Julia Poff nursed a grudge that prompted her to mail homemade explosive devices to President Barack Obama and Texas Gov. Greg Abbott, the authorities said, adding that hair from a pet cat helped them connect her to one of the bombs.
Court records say her story began years ago when Poff did not get support from her ex-husband and, for reasons that were unclear, she blamed Abbott, who was the state’s attorney general at the time.
Poff, 46, had applied for Social Security benefits and her applications were denied, court records show. Also, she had said did not like Obama, according to court testimony.
So, on Oct. 2, 2016, Poff mailed homemade explosive devices to Abbott at the governor’s mansion, Obama at the White House and the commissioner of the Social Security Administration in Gwynn Oak, Maryland, federal prosecutors said.
Abbott opened his package, but it did not explode because “he did not open it as designed,” court records say.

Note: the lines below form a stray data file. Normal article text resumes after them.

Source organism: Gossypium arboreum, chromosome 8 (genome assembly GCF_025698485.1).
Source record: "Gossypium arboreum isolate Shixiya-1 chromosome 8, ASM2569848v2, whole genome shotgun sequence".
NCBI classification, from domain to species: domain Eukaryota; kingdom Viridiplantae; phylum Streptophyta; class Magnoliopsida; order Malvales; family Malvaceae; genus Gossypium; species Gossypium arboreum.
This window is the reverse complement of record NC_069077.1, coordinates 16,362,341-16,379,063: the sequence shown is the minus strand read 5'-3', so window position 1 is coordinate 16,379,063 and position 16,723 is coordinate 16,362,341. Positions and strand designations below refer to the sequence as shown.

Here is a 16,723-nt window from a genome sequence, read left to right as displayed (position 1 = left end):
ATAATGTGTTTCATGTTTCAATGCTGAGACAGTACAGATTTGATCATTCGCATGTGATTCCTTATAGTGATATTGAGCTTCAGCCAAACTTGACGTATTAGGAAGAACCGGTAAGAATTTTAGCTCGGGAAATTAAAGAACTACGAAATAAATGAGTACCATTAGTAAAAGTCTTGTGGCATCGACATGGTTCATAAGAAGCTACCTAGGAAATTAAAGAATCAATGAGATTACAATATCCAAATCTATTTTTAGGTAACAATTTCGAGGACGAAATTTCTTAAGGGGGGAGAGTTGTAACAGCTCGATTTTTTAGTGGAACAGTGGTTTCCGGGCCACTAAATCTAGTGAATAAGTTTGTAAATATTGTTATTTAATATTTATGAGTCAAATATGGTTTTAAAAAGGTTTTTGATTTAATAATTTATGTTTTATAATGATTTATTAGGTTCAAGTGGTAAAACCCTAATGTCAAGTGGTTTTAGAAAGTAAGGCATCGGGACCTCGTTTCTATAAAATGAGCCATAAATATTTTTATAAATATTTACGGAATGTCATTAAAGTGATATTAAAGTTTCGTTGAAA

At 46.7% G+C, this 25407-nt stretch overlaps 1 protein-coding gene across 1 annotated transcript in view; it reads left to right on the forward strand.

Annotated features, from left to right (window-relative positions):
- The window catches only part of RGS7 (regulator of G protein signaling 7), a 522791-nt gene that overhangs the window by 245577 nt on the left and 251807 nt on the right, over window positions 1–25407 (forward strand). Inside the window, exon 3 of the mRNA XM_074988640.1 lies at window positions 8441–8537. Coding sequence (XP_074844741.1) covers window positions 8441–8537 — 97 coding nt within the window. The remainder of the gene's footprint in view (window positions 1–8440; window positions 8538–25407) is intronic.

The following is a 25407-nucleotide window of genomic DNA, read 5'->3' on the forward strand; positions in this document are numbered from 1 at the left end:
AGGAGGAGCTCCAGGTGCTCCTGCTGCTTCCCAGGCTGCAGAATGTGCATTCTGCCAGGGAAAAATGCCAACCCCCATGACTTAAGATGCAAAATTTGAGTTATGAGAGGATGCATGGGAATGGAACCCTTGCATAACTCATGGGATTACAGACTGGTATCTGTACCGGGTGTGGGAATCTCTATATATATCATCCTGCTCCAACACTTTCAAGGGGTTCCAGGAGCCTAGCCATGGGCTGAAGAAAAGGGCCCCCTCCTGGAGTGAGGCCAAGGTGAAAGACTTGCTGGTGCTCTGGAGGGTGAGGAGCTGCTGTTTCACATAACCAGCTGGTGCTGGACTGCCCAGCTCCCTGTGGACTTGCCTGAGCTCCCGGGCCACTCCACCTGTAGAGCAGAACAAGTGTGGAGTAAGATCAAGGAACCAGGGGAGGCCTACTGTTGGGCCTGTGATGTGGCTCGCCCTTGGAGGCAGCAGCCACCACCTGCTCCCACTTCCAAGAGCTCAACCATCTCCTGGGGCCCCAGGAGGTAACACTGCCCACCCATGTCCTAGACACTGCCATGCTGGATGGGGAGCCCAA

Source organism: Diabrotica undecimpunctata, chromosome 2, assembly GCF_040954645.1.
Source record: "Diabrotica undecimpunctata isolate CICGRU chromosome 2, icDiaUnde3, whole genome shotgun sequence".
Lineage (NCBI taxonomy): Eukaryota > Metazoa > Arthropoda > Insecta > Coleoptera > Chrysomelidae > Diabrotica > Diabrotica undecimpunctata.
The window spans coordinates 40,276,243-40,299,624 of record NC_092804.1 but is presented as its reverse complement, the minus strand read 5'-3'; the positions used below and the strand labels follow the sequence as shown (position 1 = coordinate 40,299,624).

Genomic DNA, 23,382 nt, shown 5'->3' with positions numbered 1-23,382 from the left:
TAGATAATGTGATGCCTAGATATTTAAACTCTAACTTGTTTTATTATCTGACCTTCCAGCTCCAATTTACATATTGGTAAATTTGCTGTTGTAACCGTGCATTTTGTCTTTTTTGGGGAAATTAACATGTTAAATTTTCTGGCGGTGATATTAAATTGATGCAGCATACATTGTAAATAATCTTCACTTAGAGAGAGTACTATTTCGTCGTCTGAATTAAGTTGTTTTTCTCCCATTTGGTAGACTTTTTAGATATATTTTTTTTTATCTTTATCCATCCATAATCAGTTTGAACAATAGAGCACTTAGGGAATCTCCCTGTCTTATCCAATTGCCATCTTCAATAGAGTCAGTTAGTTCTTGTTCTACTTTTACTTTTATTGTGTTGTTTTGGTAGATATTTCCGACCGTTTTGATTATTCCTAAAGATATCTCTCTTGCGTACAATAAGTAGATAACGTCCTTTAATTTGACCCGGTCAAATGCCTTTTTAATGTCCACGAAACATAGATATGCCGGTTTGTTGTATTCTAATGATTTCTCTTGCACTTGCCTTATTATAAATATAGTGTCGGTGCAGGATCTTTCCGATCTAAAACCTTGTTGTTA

“Had the device exploded, it could have caused severe burns and death,” U.S. Magistrate Judge Frances H. Stacy wrote in an order filed Nov. 17.
The improvised explosive device sent to Abbott included a salad dressing cap from a bottle Poff had bought for her anniversary dinner, as well as a cigarette box, which contained various types of powder; the box was connected to a fuse, court documents said. A search of her home, in Brookshire, Texas, and a Texas tobacco stamp on the cigarette box helped investigators trace the device back to her.
A similar package sent to Obama was detected during the mail screening process. Investigators found cat hair under the address label that the FBI crime lab examined and connected to one of her cats, court records said. The fate of the device mailed to the Social Security Administration was unclear.
Representatives for Abbott, Obama and the Social Security Administration could not be immediately reached tonight.
Poff faces six charges, including two counts of transporting explosives with the intent to kill and injure. If convicted, she faces maximum sentences of decades in prison.
A lawyer for Poff, Ashley Kaper, said in an email that it was too early to comment on the case.